All Hallows Eve is approaching. You know what that means?
Costumes. Ghost stories. Candy. And more candy.
For the past several weeks homes and businesses have been decorating for the big evening celebration. Stores have sold candy by the bucket. Much of it in little packages which will be dropped into plastic pumpkins, or plastic bags, or the basket portion of a costume. Smart parents will walk with their children, waiting while they climb the steps where the porch light is on and right the doorbell.
Have you practiced what to say? Do you tell a joke? Sing a jingle? Recite a line that fits your costume?
Fall weather gives a different sort of energy. Cool nights – some with a nip of frost. Sunny afternoons where you can strip off the sweatshirt and rake leaves in your shirtsleeves.
And after the work is done? Fall brings out all sorts of harvest and farm oriented activities. It’s even reflected in decorations of corn stalks, apples, and bright colored gourds. How about a hay ride? I’ll take mine behind a team of horses – thank you.
Today’s driver of our phantom team is Mr. Jack O’Lantern.
Autumn equals harvest time in the Northern Hemisphere.
As the daughter and granddaughter of farmers, I’ve been paying attention to the seasons all of my life. Much depends on seasons and weather when growing crops and animals. And while my farming has dwindled to a tiny plot of garden – planted with hope every spring – I still pay attention.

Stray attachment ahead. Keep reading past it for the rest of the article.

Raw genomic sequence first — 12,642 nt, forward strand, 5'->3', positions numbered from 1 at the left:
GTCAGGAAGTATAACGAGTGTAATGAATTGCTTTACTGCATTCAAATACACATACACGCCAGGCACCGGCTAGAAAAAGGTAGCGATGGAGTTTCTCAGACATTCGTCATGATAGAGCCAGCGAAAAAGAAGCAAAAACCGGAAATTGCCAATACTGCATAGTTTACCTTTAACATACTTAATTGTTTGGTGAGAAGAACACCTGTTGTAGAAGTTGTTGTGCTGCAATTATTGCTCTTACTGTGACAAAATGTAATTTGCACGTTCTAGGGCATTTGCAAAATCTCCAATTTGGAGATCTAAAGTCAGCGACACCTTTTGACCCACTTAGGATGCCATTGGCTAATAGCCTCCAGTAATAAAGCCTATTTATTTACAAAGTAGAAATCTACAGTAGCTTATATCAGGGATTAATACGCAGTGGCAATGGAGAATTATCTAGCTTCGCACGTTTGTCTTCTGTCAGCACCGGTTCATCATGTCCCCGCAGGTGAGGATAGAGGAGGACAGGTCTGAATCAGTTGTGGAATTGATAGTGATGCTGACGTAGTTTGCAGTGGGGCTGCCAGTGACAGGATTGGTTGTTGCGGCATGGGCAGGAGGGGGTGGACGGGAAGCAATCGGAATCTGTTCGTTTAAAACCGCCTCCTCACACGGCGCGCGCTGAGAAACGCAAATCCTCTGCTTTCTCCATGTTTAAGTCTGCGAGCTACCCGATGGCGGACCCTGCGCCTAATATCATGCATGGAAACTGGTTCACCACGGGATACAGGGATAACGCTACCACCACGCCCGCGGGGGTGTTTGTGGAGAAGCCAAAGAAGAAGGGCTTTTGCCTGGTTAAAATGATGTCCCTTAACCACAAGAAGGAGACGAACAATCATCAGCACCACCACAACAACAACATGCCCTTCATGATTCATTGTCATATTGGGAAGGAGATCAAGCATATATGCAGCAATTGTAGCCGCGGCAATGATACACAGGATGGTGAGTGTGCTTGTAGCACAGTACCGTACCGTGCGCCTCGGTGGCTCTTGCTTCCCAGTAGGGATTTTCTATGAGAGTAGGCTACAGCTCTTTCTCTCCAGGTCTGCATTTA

Canada recently celebrated their Thanksgiving holiday. The United States will follow in late November. This is truly a time to reflect on the harvest — one farmer grows more than enough to feed his family. The abundance in the grocery store — with produce bins full of bright seasonal fruits and vegetables, a variety of mead and dairy products available, and frozen and canned foods available without the hours of prep work.
He (or she) is on the large size of the bird scale. At a height of up to five feet and a wing-span of nine feet — they earn a little respect.
You’ll find them in African wetlands. Prowling and wading as they gather fresh fish, crabs, and frogs for their dinner. Poke. Snap. Gulp. A pair of birds will stake their claim to an area and keep the fishing rights for themselves. And they will set up housekeeping near the top of a sturdy tree. Large bird = large nest. And the family can range from one to five chicks to feed and teach and send out on their own.
Unlike in the fanciful stories told to children — he will not bring a new baby to your house. However, he would appreciate a little respect to his natural habitat.
October — the season of colorful yellow, orange, and red.
From the leaves on the trees to the sweatshirts and jackets pulled from summer storage you see bright fall colors. At times they match the sports teams as schools compete against each other and loyal fans don their colors.
Decorations sprout up around entryways and in businesses large and small. Some celebrate harvest. A few look ahead to Thanksgiving. Many center on Halloween — candy sweet, spooky, or comical. American retailers will sell you items to decorate and celebrate as you desire.